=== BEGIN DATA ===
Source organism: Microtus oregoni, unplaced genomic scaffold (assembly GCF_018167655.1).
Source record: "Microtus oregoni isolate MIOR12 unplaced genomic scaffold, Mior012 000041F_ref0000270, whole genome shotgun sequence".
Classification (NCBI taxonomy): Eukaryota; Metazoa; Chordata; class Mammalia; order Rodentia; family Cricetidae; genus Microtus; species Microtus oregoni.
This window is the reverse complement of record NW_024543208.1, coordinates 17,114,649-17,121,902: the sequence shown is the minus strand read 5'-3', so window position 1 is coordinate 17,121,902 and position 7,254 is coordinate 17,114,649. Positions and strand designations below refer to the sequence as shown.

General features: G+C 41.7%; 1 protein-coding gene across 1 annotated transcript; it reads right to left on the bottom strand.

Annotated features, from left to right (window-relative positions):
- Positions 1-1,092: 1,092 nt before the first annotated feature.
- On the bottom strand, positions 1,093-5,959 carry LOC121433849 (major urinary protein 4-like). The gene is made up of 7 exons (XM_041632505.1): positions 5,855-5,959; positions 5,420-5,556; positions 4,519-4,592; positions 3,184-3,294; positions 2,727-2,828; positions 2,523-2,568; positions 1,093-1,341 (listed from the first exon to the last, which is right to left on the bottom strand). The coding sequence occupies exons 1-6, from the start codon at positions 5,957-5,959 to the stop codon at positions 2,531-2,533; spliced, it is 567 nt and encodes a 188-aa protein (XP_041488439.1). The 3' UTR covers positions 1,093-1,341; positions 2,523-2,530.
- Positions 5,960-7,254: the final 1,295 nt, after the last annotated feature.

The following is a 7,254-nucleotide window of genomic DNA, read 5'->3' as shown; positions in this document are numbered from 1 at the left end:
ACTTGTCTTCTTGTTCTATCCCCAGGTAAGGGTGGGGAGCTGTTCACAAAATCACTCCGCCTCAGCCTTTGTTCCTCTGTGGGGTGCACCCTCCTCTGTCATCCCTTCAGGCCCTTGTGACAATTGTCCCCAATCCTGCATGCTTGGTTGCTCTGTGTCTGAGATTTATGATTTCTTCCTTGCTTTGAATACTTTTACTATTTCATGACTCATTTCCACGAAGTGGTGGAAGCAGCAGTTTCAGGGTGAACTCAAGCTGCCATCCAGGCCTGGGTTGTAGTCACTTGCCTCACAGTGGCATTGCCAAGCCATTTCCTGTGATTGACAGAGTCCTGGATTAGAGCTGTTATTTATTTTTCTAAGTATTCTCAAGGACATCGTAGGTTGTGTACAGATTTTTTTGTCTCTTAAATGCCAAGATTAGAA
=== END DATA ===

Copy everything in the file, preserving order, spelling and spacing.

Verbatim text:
Source organism: Microtus oregoni, unplaced genomic scaffold (assembly GCF_018167655.1).
Source record: "Microtus oregoni isolate MIOR12 unplaced genomic scaffold, Mior012 000041F_ref0000270, whole genome shotgun sequence".
Classification (NCBI taxonomy): Eukaryota; Metazoa; Chordata; class Mammalia; order Rodentia; family Cricetidae; genus Microtus; species Microtus oregoni.
This window is the reverse complement of record NW_024543208.1, coordinates 17,114,649-17,121,902: the sequence shown is the minus strand read 5'-3', so window position 1 is coordinate 17,121,902 and position 7,254 is coordinate 17,114,649. Positions and strand designations below refer to the sequence as shown.

General features: G+C 41.7%; 1 protein-coding gene across 1 annotated transcript; it reads right to left on the bottom strand.

Annotated features, from left to right (window-relative positions):
- Positions 1-1,092: 1,092 nt before the first annotated feature.
- On the bottom strand, positions 1,093-5,959 carry LOC121433849 (major urinary protein 4-like). The gene is made up of 7 exons (XM_041632505.1): positions 5,855-5,959; positions 5,420-5,556; positions 4,519-4,592; positions 3,184-3,294; positions 2,727-2,828; positions 2,523-2,568; positions 1,093-1,341 (listed from the first exon to the last, which is right to left on the bottom strand). The coding sequence occupies exons 1-6, from the start codon at positions 5,957-5,959 to the stop codon at positions 2,531-2,533; spliced, it is 567 nt and encodes a 188-aa protein (XP_041488439.1). The 3' UTR covers positions 1,093-1,341; positions 2,523-2,530.
- Positions 5,960-7,254: the final 1,295 nt, after the last annotated feature.

The following is a 7,254-nucleotide window of genomic DNA, read 5'->3' as shown; positions in this document are numbered from 1 at the left end:
ACTTGTCTTCTTGTTCTATCCCCAGGTAAGGGTGGGGAGCTGTTCACAAAATCACTCCGCCTCAGCCTTTGTTCCTCTGTGGGGTGCACCCTCCTCTGTCATCCCTTCAGGCCCTTGTGACAATTGTCCCCAATCCTGCATGCTTGGTTGCTCTGTGTCTGAGATTTATGATTTCTTCCTTGCTTTGAATACTTTTACTATTTCATGACTCATTTCCACGAAGTGGTGGAAGCAGCAGTTTCAGGGTGAACTCAAGCTGCCATCCAGGCCTGGGTTGTAGTCACTTGCCTCACAGTGGCATTGCCAAGCCATTTCCTGTGATTGACAGAGTCCTGGATTAGAGCTGTTATTTATTTTTCTAAGTATTCTCAAGGACATCGTAGGTTGTGTACAGATTTTTTTGTCTCTTAAATGCCAAGATTAGAA